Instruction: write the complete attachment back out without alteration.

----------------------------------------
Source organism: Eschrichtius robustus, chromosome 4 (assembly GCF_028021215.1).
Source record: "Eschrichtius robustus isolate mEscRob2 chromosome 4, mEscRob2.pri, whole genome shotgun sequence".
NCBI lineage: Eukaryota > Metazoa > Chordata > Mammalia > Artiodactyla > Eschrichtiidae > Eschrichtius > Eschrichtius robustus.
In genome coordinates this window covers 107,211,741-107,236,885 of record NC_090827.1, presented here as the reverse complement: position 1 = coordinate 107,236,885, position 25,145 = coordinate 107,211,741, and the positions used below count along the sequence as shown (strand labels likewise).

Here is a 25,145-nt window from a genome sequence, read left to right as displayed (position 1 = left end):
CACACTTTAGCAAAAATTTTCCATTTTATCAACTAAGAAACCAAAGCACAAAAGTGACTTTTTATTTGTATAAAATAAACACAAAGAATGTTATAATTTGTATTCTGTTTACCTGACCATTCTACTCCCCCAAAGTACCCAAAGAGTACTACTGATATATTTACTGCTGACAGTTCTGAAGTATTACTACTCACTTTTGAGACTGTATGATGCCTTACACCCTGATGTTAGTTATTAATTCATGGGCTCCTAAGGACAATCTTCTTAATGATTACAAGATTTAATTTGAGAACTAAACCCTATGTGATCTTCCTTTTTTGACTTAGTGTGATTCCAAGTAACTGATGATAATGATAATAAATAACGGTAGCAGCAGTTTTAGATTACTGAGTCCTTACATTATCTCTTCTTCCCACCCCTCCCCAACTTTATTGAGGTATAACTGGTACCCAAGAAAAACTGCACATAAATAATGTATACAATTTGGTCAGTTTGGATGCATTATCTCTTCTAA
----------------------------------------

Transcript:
Source organism: Eschrichtius robustus, chromosome 4 (assembly GCF_028021215.1).
Source record: "Eschrichtius robustus isolate mEscRob2 chromosome 4, mEscRob2.pri, whole genome shotgun sequence".
NCBI lineage: Eukaryota > Metazoa > Chordata > Mammalia > Artiodactyla > Eschrichtiidae > Eschrichtius > Eschrichtius robustus.
In genome coordinates this window covers 107,211,741-107,236,885 of record NC_090827.1, presented here as the reverse complement: position 1 = coordinate 107,236,885, position 25,145 = coordinate 107,211,741, and the positions used below count along the sequence as shown (strand labels likewise).

Here is a 25,145-nt window from a genome sequence, read left to right as displayed (position 1 = left end):
CACACTTTAGCAAAAATTTTCCATTTTATCAACTAAGAAACCAAAGCACAAAAGTGACTTTTTATTTGTATAAAATAAACACAAAGAATGTTATAATTTGTATTCTGTTTACCTGACCATTCTACTCCCCCAAAGTACCCAAAGAGTACTACTGATATATTTACTGCTGACAGTTCTGAAGTATTACTACTCACTTTTGAGACTGTATGATGCCTTACACCCTGATGTTAGTTATTAATTCATGGGCTCCTAAGGACAATCTTCTTAATGATTACAAGATTTAATTTGAGAACTAAACCCTATGTGATCTTCCTTTTTTGACTTAGTGTGATTCCAAGTAACTGATGATAATGATAATAAATAACGGTAGCAGCAGTTTTAGATTACTGAGTCCTTACATTATCTCTTCTTCCCACCCCTCCCCAACTTTATTGAGGTATAACTGGTACCCAAGAAAAACTGCACATAAATAATGTATACAATTTGGTCAGTTTGGATGCATTATCTCTTCTAA